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How much does each citizen owe if all national debt was instantly paid off

$93,438

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Dual Federalism

Based on a clear delineation of authority and programs among the levels of government. GOVERNMENTS WORK SEPARATELY FROM EACH OTHER

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Deficit spending

federal government spending exceeds revenue

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Categorical grants

A federal grant of money to states or localities for a specific purpose (project and formula)

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Block grants

Grants that specify the general area in which funds may be spent but leave it to the states to specify allocations

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Direct order mandate

Requirements that can be enforce by legal and civil penalties

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Cross-cutting mandate

A condition of one federal grant is extended to all activities supported by federal funds. Failure to comply in one program could cost federal funds in other areas

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Crossover mandate

To remain eligible for full federal funding for one program, the state must adhere to the guidelines of an unrelated program (ex: bring drinking age to 21 to receive funds for roads)

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Devolution

(DECENTRALIZATION) The statutory granting of power from the central government of a Sovereign state to a government at a subnational level, such as a regional, local, or state level

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Legacy of New Deal on Modern Federalism

Changed how citizens viewed the national government

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Modern federalism

Events that expanded federal power (ex: Civil War, FDR's New Deal, LBJ's Great Society)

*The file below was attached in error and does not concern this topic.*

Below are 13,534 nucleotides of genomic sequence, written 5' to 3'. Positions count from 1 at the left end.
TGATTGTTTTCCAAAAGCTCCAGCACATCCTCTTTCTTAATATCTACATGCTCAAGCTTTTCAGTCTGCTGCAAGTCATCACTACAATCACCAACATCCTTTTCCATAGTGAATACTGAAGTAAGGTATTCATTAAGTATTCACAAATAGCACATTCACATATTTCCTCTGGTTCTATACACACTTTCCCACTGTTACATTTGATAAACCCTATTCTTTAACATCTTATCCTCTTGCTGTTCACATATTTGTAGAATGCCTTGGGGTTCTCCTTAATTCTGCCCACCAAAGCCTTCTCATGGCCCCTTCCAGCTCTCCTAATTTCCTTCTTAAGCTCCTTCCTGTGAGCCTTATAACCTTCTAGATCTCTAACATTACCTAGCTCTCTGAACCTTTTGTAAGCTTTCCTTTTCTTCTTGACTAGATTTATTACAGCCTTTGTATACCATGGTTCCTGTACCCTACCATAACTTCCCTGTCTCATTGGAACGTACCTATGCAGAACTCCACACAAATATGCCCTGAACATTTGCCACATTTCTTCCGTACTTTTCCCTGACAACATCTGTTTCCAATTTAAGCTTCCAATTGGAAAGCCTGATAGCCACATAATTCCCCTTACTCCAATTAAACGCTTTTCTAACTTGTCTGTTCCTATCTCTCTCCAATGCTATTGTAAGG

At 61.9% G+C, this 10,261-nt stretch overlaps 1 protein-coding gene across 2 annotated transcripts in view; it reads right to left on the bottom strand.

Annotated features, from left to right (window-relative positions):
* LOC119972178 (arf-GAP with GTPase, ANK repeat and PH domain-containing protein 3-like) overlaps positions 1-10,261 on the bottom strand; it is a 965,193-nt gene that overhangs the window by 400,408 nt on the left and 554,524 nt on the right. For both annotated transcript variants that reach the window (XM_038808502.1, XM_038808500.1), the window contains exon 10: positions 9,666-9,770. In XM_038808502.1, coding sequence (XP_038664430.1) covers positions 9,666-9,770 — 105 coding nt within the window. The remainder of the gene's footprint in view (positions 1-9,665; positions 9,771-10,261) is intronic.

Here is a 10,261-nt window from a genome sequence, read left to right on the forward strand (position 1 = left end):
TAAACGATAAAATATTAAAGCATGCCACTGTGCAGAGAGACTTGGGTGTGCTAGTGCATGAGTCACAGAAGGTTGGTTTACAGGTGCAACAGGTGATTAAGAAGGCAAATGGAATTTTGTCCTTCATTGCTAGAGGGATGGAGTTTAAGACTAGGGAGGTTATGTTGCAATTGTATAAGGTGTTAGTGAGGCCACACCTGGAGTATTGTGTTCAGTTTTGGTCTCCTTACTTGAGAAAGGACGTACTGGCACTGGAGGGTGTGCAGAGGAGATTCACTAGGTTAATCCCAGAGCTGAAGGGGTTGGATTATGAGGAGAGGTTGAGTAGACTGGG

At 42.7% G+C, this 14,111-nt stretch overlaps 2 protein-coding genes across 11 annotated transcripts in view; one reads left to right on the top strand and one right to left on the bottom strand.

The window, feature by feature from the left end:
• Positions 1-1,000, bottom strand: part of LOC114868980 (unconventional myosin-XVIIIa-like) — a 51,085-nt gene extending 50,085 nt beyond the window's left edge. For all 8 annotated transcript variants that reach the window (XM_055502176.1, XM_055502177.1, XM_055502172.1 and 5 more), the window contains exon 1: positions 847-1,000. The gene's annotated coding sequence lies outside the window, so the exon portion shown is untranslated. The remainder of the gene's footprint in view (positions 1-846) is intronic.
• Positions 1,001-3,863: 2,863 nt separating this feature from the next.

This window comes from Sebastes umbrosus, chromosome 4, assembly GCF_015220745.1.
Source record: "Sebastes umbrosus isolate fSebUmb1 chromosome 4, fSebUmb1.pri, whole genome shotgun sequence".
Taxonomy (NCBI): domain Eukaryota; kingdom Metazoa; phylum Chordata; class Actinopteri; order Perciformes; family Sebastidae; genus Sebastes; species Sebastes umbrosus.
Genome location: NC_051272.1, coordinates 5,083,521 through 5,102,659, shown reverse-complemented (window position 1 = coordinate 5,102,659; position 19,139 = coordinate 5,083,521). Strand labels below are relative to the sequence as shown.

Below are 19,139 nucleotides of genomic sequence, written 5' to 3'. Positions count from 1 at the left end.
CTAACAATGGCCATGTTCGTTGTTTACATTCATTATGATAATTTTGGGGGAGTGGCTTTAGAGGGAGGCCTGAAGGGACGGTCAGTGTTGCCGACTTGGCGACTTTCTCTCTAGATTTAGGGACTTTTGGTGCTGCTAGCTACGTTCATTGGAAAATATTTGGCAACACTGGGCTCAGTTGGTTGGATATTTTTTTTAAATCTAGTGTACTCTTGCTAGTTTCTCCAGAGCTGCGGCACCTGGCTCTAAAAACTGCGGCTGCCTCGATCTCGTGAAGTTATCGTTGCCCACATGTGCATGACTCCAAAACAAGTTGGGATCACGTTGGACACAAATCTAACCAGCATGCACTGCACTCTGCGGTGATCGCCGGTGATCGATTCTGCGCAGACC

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Federalist 10

Said the Large republic is needed to protect against factions. "New science of politics". Larger population and a larger nation has more diversity -> No one faction can gain a majority

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Federalist 51

Addresses importance of checks and balances -> "Ambition must be made to counteract ambition". Advocated separation of powers. Supports large republic (again)

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Brutus 1

Antifederalist paper: opposes supremacy clause, states do not have power to tax(cannot function), elected reps will not reflect population(people are just looking for power)

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McCulloch v Maryland

Congress has power to incorporate bank, Maryland cannot tax instruments of national government

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Gibbons v Ogden

NY law was invalid by virtue of Supremacy Clause, national government had exclusive power over interstate commerce, negating state laws interfering with the exercise of power

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US v Lopez

Congress does not have jurisdiction with the Commerce Clause. "The commerce authority does not include the authority to regulate each and every aspect of local schools"